Amen to the "Ball of hurt".
I design USB3 H/W....what. a. piece. of. shit. I have truly given up hope of engineering anything that will ever work universally, even Intels interfaces which you would like to believe would be a model reference design look like crap when you plug them into a gizillion dollar Agilent USB3 analyzer. Should I be be surprised? Probably not, USB has never exactly been the premium interface has it? Firewire didn't go away because USB was technically superior thats for sure. Thunderbolt just friggin' works, day in, day out, incredible and reliable performance. Sure cables are expensive, they have all sorts of clever active electronics...because...thats what it takes to make 10G in a consumer application work...not a $1.99 piece of injection molded crap from god knows what Asian hell chemical works. In fact Thunderbolts worst problem is
I can relate. The USB 3.0 spec is a committee beast. It is difficult to read it and understand very clearly how you are supposed to put it into practice, and that's a problem for someone like me who is writing an implementation from the ground up.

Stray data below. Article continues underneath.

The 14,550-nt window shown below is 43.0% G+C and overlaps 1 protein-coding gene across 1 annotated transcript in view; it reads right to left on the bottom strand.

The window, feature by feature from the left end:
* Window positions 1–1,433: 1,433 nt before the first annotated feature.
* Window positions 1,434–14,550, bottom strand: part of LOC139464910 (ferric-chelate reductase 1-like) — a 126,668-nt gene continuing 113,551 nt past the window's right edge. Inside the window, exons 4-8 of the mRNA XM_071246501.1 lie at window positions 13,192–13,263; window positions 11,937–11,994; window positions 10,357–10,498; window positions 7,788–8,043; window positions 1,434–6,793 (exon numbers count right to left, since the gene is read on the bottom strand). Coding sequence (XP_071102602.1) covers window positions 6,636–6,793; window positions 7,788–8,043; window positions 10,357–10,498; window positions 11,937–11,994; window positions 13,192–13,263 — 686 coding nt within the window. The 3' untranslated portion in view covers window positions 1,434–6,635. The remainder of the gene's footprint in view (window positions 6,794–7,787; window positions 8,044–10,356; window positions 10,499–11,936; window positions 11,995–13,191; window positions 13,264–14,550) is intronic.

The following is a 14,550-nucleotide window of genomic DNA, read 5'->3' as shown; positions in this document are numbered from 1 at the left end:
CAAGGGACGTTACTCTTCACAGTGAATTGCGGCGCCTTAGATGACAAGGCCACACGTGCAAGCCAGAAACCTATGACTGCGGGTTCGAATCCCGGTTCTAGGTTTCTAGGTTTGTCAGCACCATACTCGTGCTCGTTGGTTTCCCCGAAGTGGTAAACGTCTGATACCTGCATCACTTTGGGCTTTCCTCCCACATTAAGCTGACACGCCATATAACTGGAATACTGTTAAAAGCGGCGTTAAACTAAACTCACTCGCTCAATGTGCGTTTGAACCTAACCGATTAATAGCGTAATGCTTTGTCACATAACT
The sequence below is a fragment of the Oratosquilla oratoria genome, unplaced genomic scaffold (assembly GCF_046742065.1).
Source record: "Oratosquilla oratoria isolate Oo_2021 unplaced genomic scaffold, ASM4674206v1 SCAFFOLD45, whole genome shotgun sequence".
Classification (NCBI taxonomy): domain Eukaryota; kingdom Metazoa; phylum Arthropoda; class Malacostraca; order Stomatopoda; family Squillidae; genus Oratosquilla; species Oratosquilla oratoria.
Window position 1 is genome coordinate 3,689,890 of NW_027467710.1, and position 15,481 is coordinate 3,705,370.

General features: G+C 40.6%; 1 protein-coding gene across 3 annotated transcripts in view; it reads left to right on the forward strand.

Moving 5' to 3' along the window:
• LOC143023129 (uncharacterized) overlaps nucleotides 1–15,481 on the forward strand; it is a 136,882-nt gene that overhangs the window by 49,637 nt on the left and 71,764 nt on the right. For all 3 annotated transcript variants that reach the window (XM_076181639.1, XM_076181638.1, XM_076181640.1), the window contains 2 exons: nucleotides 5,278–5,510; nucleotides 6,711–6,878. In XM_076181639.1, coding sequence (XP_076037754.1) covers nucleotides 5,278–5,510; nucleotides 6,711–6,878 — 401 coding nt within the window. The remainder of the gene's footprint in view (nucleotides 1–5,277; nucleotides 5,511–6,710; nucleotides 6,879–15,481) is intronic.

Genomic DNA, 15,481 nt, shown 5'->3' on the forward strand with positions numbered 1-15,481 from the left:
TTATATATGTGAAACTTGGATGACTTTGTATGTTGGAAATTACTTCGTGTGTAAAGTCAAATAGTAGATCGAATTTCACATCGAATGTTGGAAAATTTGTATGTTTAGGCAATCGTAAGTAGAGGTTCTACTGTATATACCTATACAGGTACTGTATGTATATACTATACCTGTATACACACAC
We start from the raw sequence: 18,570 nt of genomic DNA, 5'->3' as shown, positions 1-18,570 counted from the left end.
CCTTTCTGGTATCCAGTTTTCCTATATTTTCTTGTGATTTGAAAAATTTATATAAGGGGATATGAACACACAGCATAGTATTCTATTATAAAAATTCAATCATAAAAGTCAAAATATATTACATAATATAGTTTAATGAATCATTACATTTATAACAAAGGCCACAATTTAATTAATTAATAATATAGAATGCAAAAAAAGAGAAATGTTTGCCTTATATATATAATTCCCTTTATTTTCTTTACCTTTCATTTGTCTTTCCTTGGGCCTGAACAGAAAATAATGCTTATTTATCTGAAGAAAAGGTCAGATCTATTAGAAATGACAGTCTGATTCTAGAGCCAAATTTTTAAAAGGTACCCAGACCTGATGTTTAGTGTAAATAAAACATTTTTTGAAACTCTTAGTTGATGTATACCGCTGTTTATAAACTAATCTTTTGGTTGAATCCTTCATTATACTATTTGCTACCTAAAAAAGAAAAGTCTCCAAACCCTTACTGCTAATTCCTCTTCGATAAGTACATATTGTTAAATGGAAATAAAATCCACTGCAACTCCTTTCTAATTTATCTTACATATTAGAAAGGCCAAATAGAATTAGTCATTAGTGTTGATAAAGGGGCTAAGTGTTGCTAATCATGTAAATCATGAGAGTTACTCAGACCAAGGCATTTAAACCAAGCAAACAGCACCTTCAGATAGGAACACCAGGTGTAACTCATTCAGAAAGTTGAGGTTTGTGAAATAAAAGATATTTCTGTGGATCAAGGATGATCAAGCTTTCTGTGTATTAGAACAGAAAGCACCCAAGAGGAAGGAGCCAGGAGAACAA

Probably the biggest gripe is the compliance tests. The idea is that every manufacturer goes to the USB Implementers Forum and runs standardized tests on their widget so they can say "hey, it passed the tests, it's ready for the market.". But in real life, the tests are woefully lacking. I suspect they were designed that way on purpose.
One of the big players selling verification equipment (Lecroy) actually went out and cooked up their OWN compliance tests that you run in addition to the USBIF's -- and they're far more useful. I was passing the USBIF tests mostly but failing the Lecroy tests.
I have not seen 1 shipping device that actually passes all the tests. Intel, NEC, Renesas, VLI, whatever host or device chip you pick, they all fail some of the tests. And they don't always play nice together. The protocol is structured in a such a way that it's very, very, hard to conclusively test an implementation and say "yup, it works". Instead you have to go probing and test for tons of odd and random occurences, and if they don't happen, then it must be working.
To get my core working I've already been investigating fudges.. yes, all shipping devices have them. You wouldn't believe all the kludges that've accumulated in something like the Windows USB stack. Luckily I dont have to worry about that, working on the hardware